3. Evaluate which subscription configurations are most effective.

 Subscription-based business models are not a one-size-fits-all model. In addition to a basic, flat-rate subscription, businesses may offer a usage-based subscription—for example, a wireless phone plan that charges a flat fee for 2GB of data per month. Conversely, businesses may offer a partially flat-rate and partially usage-based subscription, such as charging overages for international calls on an otherwise flat-rate phone plan. Subscriptions can be further configured and customized by offering discount pricing, such as term pricing based on the length of the subscription commitment, or volume pricing based on an agreement to buy certain quantities of subscriptions in blocks or tiers. So how do you know which configurations make the most sense for your business? 

Sales ops can and should be using subscription management technology to analyze all subscription sales data; the goal is to determine which particular subscription configurations are moving the needle most on sales, and which configurations are not popular or are causing customer satisfaction to drop. Likewise your Sales ops team can and should be working together with product development and product marketing to conduct win/loss analysis, market intelligence, and cost analysis.  The first question you always want the answer to when something isn’t selling is “Why?”.  If you ask sales and sales leadership, they might give anecdotal data, but this won’t give you the entire picture because perception can be skewed individually.  Companies with strong product development teams know how to parse data from both internal and external sources before making the decision to pull a product, or even update/overhaul it.  Subscription Management offerings are not inherently different from any other product in this way. Using these insights from sales ops, sales reps can direct customers to more mutually favorable subscription configurations. Sales leaders, meanwhile, can consider eliminating less favorable subscription configurations altogether.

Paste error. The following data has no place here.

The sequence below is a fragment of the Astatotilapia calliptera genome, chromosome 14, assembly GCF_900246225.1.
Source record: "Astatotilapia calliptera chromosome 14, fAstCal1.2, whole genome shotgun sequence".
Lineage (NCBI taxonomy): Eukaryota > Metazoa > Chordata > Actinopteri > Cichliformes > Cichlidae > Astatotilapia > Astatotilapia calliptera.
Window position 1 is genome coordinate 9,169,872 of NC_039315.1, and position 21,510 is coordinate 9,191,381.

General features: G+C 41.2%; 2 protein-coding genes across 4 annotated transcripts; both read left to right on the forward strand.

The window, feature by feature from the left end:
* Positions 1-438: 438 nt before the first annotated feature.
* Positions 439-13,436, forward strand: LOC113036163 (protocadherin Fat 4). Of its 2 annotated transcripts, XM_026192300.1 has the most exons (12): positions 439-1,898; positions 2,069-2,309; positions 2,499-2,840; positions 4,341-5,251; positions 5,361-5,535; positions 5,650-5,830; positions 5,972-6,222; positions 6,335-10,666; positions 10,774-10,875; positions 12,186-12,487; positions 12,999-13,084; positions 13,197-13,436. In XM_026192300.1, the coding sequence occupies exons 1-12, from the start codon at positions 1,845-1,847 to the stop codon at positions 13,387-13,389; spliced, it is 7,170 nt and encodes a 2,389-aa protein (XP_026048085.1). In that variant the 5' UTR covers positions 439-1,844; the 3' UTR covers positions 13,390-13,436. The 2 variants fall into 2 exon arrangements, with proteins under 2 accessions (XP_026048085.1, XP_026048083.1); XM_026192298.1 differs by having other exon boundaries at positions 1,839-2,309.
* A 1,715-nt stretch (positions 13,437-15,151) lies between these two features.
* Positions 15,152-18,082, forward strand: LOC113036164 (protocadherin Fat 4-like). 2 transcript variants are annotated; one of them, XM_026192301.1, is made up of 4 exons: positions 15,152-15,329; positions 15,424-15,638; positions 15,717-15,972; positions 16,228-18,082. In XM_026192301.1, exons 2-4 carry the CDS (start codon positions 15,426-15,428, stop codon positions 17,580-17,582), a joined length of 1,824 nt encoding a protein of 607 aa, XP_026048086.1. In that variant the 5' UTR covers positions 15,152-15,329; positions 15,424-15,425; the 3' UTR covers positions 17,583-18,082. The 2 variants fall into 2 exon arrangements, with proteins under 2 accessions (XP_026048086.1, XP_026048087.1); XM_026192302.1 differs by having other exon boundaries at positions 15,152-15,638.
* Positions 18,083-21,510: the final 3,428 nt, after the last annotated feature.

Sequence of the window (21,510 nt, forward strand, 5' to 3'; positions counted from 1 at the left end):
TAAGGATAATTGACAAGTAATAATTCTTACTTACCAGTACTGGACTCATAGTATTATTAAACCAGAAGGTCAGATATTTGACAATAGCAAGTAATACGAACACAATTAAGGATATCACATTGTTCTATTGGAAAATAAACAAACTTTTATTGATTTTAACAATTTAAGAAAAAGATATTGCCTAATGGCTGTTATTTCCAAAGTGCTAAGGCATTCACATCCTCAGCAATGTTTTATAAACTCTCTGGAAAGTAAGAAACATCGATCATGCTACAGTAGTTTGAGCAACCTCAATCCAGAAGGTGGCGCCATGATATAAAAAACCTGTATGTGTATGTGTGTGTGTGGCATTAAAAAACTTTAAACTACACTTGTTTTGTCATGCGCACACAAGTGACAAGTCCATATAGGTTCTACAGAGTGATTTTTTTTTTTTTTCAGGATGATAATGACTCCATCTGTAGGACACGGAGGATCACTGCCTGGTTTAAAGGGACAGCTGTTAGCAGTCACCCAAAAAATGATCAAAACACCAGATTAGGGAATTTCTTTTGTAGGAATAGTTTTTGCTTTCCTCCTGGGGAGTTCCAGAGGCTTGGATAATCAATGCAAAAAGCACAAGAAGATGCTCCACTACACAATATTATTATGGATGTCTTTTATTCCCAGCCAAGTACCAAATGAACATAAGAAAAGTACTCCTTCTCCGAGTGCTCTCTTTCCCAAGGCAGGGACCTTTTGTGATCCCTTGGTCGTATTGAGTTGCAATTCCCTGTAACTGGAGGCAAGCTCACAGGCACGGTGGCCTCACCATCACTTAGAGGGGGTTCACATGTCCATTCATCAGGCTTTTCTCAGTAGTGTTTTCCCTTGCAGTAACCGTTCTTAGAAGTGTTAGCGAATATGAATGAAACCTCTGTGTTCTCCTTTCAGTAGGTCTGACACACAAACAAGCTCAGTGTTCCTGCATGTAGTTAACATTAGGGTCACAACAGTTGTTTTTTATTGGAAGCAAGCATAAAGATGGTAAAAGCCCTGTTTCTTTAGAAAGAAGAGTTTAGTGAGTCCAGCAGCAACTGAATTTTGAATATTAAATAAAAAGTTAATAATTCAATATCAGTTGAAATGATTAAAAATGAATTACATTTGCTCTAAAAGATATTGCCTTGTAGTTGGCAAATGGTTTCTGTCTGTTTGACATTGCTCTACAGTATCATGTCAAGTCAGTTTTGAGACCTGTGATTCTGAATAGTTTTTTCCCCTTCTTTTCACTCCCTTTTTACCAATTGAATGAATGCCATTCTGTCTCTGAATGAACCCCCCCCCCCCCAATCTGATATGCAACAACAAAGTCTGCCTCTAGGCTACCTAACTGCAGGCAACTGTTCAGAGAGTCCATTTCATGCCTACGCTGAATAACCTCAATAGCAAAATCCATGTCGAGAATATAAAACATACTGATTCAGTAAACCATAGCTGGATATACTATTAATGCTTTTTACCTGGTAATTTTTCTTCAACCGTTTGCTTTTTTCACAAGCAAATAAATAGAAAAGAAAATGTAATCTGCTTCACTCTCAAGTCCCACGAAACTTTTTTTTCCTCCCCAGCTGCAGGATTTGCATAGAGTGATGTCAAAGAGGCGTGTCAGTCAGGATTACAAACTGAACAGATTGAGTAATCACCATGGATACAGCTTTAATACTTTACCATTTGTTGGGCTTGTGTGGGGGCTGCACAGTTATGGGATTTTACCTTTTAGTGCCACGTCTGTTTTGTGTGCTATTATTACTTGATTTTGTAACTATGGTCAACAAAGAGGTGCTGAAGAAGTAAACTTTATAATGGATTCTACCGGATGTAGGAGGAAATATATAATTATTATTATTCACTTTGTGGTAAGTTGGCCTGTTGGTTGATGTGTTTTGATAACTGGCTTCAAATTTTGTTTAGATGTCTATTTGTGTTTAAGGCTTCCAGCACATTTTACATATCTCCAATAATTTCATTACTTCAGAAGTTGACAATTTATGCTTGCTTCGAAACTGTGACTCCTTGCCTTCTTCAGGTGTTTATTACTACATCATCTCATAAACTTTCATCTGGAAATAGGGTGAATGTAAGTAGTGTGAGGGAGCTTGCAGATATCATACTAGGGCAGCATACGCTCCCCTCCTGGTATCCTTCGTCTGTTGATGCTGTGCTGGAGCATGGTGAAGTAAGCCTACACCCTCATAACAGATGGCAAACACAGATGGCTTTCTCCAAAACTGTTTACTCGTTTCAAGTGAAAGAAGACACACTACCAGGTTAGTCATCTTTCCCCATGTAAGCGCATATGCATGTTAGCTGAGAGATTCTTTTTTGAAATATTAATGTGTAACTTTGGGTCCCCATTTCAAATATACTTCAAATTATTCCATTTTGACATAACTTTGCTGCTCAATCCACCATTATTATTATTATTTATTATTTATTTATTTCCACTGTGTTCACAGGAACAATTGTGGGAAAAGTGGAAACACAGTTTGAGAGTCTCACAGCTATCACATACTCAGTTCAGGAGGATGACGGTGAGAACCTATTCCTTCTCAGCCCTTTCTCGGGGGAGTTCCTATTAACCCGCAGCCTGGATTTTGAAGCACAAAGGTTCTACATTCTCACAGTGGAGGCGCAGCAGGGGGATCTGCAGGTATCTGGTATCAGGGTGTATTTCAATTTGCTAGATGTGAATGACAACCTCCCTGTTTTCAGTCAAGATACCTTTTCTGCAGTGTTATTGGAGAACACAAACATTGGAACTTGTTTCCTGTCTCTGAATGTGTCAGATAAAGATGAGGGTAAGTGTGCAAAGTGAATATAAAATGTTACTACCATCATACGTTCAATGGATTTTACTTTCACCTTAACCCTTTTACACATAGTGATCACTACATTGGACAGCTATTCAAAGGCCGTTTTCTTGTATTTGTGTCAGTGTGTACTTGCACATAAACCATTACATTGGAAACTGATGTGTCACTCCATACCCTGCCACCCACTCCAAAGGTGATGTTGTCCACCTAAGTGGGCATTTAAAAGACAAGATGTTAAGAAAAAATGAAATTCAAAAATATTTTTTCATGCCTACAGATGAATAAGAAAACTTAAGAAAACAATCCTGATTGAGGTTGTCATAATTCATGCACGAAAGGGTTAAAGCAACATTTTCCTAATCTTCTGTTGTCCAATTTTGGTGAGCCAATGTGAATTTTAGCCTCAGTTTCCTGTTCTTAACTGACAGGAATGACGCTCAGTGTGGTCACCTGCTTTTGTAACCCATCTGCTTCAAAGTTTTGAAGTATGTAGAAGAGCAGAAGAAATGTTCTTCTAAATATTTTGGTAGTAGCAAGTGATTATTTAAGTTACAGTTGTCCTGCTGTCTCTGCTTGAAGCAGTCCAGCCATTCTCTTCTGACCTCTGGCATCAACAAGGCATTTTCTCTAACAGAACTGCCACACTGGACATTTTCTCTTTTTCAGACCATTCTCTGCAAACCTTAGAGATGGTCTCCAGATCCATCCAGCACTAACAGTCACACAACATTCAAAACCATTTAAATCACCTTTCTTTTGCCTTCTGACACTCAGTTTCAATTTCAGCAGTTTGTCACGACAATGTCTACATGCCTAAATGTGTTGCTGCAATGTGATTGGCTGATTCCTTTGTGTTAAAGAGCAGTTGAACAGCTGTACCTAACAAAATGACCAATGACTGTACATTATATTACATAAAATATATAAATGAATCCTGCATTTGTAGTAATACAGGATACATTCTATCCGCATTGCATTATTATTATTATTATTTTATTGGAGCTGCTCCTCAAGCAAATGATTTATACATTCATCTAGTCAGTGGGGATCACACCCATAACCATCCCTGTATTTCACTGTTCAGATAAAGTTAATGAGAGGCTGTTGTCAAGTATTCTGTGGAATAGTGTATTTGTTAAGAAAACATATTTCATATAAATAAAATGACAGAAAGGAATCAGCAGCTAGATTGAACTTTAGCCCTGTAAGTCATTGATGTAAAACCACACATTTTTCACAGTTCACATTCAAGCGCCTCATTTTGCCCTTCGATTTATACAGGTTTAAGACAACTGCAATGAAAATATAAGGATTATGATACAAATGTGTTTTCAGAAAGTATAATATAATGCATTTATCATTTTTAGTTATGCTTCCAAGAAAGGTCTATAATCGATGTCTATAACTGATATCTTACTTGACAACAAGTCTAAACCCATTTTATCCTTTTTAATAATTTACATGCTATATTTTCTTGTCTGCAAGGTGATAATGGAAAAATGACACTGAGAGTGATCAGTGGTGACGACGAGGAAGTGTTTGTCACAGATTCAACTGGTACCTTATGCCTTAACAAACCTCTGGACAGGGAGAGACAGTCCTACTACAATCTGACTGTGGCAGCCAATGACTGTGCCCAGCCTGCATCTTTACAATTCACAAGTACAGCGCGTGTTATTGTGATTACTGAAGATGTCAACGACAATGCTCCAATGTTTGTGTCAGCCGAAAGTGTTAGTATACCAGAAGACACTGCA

4. Proactively contribute to sales forecasting.

A company’s sales leadership team tends to assume primary responsibility for projecting sales for the coming quarter or year, but that doesn’t mean sales ops doesn’t have valuable insights to add. Your sales ops is usually on top of the accuracy trends of the forecast.  For example, over time they might know that your sales team generally is about 75% accurate on their forecast compared to actuals.  They know which folks are more optimistic than realistic, average win rates, etc. and can usually make pretty accurate predictions of where you’ll actually fall based on the prior patterns of behavior.  These are all things factored in when reporting to, and speaking with, the leadership team. Sales ops can take these insights even further with the power of subscription management technology. 

Subscription management tech allows sales ops to drill down much deeper into subscription sales data to understand customer behaviors and trends with much more specificity—and ultimately to generate intelligence with more accuracy and confidence. For example, a company’s sales team might calculate churn as the portion of customers who cancel their subscriptions. However, this simple definition of churn can entirely mask the financial impact of customers who downgrade their subscriptions instead of canceling altogether. Thus, as the team that’s closest to this subscription data, sales ops is well-positioned to help the organization develop more precise ways of calculating churn, as well as to forecast the financial impact of this churn on the company’s bottom line. 

Sales ops has a responsibility—and an opportunity—to use subscription management technology to generate actionable intelligence that can improve the customer experience and engender subscriber loyalty. With subscription management, sales ops can help frontline sales teams methodically track KPI trends that inform reps’ real-time sales decisions, develop insightful views of each sales rep’s performance, evaluate which particular subscription configurations are most appealing to customers, and proactively offer more insightful data analysis to improve sales forecasting.

Simplus specializes in helping businesses optimize the customer experience using Salesforce’s industry-leading Subscription Management platform. To learn more about how we empower sales ops teams to generate and disseminate actionable sales data, please reach out to Simplus today. We look forward to showing you how to turn every subscriber into a loyal, long-term, renewing customer.

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Marisa Reed